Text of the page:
Honorable Mentions 2022

These are gifts our reviewers loved playing with that still contain STEM concepts and individual competencies but aren’t fully engineering or design-focused.

Diving Deep: Using Machines to Explore the OceanDiving Deep: Using Machines to Explore the Ocean 

This book by Michelle Cusolito introduces children ages five and up to methods of human exploration of our oceans. The book begins at the surface and gradually progresses into deeper parts of the oceans. Necessary equipment, gear, and even vehicles are described, as well as corresponding marine life that may be present at each increasing depth. The illustrations complement the material well and help the reader visualize different ocean environments. While engineering may not be the focus, the book is a great way to excite children about natural habitats and STEM careers that may involve them. - K. R. Schieltz, Purdue Reviewer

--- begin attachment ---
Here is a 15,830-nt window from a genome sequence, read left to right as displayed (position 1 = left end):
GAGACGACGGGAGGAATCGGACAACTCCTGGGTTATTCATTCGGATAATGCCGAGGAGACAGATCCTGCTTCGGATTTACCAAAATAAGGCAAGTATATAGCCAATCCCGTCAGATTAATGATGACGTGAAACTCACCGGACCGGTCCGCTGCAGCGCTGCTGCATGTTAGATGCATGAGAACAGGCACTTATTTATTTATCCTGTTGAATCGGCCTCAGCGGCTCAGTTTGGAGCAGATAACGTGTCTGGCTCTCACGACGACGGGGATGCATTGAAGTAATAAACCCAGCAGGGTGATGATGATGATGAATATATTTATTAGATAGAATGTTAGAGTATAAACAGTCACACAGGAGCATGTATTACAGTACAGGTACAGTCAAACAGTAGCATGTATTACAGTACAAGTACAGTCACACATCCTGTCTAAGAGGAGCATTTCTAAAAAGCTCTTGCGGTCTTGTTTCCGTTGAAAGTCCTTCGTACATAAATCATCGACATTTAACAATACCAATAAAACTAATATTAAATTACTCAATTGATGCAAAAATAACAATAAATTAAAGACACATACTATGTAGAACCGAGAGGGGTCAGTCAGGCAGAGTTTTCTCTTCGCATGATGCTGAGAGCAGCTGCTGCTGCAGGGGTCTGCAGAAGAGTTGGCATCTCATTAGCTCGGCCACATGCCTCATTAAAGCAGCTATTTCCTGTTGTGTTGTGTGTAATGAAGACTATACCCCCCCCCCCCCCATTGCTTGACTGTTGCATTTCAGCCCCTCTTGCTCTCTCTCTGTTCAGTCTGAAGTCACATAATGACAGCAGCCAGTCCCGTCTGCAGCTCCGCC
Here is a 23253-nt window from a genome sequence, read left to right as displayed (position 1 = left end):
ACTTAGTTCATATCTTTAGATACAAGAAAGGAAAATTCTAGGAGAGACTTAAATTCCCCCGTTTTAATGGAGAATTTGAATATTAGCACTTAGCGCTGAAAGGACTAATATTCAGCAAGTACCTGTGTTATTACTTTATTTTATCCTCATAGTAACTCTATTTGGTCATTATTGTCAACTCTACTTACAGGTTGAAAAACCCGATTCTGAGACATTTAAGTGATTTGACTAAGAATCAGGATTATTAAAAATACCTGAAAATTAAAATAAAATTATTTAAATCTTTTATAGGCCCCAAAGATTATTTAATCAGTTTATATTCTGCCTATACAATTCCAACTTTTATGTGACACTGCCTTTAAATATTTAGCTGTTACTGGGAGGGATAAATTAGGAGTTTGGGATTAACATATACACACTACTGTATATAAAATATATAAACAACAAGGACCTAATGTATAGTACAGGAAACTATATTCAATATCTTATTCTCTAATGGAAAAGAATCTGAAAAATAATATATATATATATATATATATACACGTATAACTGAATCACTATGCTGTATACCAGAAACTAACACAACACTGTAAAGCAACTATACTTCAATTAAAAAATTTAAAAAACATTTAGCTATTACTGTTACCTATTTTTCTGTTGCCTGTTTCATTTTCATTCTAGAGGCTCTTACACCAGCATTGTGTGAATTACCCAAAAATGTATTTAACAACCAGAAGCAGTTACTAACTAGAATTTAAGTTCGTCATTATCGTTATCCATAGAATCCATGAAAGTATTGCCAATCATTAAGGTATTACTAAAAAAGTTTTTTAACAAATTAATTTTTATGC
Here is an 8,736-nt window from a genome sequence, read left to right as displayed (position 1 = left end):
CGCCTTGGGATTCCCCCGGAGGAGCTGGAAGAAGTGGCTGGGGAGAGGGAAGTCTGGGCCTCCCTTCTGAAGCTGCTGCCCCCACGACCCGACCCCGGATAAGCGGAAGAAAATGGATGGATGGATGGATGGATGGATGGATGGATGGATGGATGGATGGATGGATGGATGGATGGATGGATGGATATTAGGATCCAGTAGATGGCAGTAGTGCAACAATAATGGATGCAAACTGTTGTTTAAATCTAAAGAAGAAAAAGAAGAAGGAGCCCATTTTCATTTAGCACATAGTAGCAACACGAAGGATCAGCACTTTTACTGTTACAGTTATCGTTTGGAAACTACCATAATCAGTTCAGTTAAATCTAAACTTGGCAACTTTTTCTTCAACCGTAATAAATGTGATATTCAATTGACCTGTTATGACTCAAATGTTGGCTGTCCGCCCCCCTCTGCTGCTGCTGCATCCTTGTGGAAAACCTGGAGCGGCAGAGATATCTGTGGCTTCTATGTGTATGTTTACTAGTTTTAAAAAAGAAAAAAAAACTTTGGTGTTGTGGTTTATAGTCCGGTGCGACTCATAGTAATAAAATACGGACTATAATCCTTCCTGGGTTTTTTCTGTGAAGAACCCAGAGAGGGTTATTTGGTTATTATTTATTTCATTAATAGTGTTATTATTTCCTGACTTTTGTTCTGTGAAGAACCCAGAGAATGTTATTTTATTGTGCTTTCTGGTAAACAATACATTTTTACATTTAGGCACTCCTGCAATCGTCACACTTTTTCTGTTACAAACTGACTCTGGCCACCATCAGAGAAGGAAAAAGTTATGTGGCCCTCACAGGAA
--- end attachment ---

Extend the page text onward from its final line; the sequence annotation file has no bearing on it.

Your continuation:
Kanoodle FusionKanoodle Fusion

The Kanoodle Fusion is a gift that elegantly explores pattern recognition and problem-solving, all while keeping play fun and lighthearted. The provided booklet of puzzles will keep users busy for hours while helping to develop key critical thinking skills. This gift is a simple yet captivating problem-solving adventure that will keep you on your toes. - E.D. Corbeels, Purdue Reviewer

Smartivity KaleidoscopeSmartivity Kaleidoscope

This build-it-yourself toy by Smartivity is much simpler than the rest of the series, but it is perfect for introducing your child to building toys. Users learn about mirrors and light refraction while building their own kaleidoscope. Users can also change the beads inside the kaleidoscope compartment after building it, providing more learning than a typical kaleidoscope. This toy helps develop spatial reasoning skills and introduces children to design. This toy would be a great place to start for those wondering if their child would enjoy a toy of this nature without investing in a more expensive or complex kit. - D. C. Coble, Purdue Reviewer